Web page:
“Computer-readable signal media” may refer to a signal-bearing medium that is configured to transmit instructions to the hardware of the computing device 702, such as via a network. Signal media typically may embody computer readable instructions, data structures, program modules, or other data in a modulated data signal, such as carrier waves, data signals, or other transport mechanism. Signal media also include any information delivery media. The term “modulated data signal” means a signal that has one or more of its characteristics set or changed in such a manner as to encode information in the signal. By way of example, and not limitation, communication media include wired media such as a wired network or direct-wired connection, and wireless media such as acoustic, RF, infrared, and other wireless media.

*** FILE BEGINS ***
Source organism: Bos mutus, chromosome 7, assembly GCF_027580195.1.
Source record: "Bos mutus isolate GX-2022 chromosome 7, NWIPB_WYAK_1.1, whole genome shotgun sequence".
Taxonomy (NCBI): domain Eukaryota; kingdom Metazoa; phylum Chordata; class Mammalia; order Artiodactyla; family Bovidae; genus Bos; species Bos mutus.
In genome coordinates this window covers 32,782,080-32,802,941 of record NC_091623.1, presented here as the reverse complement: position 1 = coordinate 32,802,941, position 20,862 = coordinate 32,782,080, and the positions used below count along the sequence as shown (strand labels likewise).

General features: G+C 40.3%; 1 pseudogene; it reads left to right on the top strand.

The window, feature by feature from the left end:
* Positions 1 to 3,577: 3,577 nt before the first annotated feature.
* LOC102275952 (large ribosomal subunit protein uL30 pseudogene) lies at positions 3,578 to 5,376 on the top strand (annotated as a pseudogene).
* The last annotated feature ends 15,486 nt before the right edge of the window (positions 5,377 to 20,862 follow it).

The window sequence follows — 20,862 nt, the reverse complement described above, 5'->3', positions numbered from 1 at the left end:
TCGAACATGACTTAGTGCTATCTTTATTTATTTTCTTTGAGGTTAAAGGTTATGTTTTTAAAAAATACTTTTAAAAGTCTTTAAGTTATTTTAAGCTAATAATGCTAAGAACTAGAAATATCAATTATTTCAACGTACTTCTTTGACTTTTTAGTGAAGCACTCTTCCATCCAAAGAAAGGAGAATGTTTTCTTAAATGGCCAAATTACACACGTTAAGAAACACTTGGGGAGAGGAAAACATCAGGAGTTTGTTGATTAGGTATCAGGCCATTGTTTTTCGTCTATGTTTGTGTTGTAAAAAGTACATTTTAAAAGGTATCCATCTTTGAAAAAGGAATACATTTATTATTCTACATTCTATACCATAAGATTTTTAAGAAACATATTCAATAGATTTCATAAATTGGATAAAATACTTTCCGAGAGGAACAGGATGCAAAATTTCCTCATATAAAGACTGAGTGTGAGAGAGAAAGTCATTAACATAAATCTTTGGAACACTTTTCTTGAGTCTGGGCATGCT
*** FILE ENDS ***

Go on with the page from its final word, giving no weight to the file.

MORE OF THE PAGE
As previously described, hardware elements 710 and computer-readable media 706 are representative of modules, programmable device logic and/or fixed device logic implemented in a hardware form that may be employed in some embodiments to implement at least some aspects of the techniques described herein, such as to perform one or more instructions. Hardware may include components of an integrated circuit or on-chip system, an application-specific integrated circuit (ASIC), a field-programmable gate array (FPGA), a complex programmable logic device (CPLD), and other implementations in silicon or other hardware. In this context, hardware may operate as a processing device that performs program tasks defined by instructions and/or logic embodied by the hardware as well as a hardware utilized to store instructions for execution, e.g., the computer-readable storage media described previously.